Adding the axles & wheels to the deck

  • Press one cap on the blunt end of the skewer. Slide the skewer through one of the straw bits. Slide a second cap onto the skewer and slide it into position. (This should be on the other side of the skateboard deck.) SNAP the skewer close to the second wheel. Repeat process for the other axle and wheels.
    • Be sure to adjust the wheels to make sure they do not rub against the deck.

Adding the skater

  • To add the skateer, cut around the character making sure to leave a ¼”- ½” tab at the bottom. Make a 90o fold in the tab and secure onto the skateboard using glue or tape.

To Play:

Create a ramp using boards, books, or boxes. See how far you can get your skateboard to go. Challenge friends and family!




Ball-n-Cup Game

Source: ©2015. Joyce Hemphill, Laura Scheinholtz, and Heather Von Bank and adapted from The Power of Playful Learning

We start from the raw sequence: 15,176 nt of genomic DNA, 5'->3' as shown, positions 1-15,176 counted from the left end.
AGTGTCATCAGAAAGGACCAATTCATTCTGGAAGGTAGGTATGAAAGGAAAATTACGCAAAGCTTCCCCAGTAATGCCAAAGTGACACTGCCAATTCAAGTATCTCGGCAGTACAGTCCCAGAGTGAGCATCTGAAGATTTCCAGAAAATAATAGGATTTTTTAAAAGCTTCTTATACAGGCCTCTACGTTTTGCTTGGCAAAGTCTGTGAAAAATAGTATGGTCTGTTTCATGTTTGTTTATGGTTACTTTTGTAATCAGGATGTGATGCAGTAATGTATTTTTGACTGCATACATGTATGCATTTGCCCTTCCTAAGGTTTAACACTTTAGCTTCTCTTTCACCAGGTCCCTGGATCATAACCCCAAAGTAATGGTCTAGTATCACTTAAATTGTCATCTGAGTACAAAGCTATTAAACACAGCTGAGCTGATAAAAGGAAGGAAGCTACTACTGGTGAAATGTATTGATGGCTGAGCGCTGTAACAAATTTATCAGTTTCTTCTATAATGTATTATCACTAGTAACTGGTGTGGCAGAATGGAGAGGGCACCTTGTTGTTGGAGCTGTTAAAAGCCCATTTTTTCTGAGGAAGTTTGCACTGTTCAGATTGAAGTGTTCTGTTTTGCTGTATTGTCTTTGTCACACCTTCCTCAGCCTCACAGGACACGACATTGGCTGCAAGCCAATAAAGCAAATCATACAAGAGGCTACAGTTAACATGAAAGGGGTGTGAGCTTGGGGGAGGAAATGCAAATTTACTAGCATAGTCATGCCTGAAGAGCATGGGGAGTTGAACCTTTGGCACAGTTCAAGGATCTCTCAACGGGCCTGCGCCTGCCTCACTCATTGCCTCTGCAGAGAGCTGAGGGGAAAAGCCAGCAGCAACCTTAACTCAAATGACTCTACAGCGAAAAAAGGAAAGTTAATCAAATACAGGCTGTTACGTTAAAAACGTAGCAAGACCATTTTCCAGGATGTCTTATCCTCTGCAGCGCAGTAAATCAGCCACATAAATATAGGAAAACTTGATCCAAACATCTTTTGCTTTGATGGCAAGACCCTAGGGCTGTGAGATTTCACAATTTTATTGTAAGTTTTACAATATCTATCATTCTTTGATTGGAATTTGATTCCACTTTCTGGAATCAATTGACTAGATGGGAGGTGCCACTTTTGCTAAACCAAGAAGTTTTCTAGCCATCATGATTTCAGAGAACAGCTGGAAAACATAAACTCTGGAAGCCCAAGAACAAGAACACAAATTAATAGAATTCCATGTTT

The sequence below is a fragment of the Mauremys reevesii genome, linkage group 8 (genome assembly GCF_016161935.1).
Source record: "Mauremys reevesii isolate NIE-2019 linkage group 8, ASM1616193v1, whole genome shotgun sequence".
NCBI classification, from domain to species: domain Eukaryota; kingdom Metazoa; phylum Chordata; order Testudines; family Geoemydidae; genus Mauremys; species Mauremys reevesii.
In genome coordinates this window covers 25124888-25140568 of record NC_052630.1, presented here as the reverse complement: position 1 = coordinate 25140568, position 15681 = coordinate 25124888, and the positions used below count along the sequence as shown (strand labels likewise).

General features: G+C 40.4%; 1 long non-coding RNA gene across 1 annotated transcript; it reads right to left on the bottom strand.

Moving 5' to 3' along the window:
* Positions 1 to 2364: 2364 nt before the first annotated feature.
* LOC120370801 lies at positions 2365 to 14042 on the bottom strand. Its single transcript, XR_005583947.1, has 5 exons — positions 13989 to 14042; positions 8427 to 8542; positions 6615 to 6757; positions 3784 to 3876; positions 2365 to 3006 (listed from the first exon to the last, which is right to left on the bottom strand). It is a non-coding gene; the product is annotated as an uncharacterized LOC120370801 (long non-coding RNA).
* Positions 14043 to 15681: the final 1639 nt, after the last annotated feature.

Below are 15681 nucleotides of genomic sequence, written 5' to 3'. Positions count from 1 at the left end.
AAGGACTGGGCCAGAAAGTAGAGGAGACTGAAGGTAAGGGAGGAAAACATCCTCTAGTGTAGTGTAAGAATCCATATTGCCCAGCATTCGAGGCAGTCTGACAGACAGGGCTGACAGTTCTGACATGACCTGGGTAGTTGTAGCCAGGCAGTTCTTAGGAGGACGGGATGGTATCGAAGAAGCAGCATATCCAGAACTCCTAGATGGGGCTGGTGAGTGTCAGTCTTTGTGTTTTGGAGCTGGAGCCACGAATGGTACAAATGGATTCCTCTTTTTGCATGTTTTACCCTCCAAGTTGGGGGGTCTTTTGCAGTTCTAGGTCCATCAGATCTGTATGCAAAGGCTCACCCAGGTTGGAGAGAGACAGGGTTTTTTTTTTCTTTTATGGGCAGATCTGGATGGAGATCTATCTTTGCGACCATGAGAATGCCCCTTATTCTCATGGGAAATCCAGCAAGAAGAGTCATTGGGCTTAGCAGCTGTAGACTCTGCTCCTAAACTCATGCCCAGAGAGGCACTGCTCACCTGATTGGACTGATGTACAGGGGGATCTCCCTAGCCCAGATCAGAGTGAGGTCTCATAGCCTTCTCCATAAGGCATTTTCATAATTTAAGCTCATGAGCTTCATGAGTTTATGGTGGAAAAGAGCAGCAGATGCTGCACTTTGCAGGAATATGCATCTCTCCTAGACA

• Single serving plastic yogurt cup, clean
• Length of string or yarn
• Hole punch
• Aluminum foil (6-inches x 6-inches)

To make:
• Punch a hole in the side of the plastic yogurt cup
• Thread string/yarn through the hole in the cup and with one end of the string/yarn secure with a knot.
• Place the other end in the middle of the square of foil. Crumple foil to form a ball. The ball can be rolled on a flat surface to make it smoother.
o If using a wooden bead, thread the other end of the string/yarn through the bead; secure with a knot.

To play:
Hold the cup in one hand, letting the ball on the string dangle below. Using only the hand holding the cup, flip the ball up and into the cup. Find the best strategy for getting the ball into the cup every time.

Make Your Own Kazoo for National Kazoo Day